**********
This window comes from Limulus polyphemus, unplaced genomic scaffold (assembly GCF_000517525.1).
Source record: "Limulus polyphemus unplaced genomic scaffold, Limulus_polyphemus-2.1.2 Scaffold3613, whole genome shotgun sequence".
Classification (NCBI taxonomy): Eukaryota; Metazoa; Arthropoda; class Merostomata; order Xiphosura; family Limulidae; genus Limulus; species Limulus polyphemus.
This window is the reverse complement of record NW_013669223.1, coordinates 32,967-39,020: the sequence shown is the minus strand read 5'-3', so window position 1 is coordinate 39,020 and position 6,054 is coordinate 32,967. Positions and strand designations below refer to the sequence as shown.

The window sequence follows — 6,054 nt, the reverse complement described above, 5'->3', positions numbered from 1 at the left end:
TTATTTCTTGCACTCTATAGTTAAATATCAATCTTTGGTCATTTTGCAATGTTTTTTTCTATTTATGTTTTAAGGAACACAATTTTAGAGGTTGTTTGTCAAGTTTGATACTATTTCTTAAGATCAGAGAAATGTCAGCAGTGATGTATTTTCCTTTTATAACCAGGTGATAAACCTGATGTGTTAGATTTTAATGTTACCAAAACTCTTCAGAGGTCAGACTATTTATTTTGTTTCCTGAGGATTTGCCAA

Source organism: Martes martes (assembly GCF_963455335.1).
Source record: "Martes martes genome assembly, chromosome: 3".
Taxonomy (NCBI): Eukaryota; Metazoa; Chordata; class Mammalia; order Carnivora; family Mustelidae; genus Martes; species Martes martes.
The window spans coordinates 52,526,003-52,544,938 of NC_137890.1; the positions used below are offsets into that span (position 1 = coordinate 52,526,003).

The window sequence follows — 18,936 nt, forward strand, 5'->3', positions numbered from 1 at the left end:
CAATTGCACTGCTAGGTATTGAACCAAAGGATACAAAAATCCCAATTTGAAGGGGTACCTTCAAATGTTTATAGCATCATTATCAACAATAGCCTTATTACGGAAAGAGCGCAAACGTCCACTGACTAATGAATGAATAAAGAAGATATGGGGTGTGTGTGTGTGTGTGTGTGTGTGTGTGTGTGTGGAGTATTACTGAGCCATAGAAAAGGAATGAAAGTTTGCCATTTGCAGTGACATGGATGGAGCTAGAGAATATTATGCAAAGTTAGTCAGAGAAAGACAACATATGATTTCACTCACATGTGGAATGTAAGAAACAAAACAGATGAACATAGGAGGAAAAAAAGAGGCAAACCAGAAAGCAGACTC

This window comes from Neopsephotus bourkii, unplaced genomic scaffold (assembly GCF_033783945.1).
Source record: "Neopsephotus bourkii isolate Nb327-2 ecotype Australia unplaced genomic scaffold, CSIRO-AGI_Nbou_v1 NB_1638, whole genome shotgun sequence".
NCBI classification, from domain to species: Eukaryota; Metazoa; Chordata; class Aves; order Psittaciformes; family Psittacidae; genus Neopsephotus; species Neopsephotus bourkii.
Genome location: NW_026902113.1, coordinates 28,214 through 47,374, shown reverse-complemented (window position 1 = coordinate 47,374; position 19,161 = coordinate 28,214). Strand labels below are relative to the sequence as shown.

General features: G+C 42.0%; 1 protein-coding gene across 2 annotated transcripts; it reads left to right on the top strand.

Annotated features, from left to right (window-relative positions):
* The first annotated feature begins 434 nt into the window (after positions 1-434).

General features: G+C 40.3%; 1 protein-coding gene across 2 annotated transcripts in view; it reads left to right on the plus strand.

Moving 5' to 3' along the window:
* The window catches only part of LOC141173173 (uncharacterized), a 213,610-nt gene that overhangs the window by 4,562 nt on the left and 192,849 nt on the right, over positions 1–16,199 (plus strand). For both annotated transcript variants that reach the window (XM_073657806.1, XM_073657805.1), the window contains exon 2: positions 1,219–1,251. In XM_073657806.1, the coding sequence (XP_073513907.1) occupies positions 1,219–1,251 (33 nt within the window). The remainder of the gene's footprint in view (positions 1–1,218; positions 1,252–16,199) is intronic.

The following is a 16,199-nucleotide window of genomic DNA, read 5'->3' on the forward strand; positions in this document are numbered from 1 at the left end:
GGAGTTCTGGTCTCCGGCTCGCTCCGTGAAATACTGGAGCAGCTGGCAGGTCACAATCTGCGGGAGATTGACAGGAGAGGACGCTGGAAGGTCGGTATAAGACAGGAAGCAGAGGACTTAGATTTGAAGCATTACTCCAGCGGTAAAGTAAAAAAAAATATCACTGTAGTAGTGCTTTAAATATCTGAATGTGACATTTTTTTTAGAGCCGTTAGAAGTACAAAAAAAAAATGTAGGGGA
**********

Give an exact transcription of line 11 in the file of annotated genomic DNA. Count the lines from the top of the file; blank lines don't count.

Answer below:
The window sequence follows — 18,936 nt, forward strand, 5'->3', positions numbered from 1 at the left end: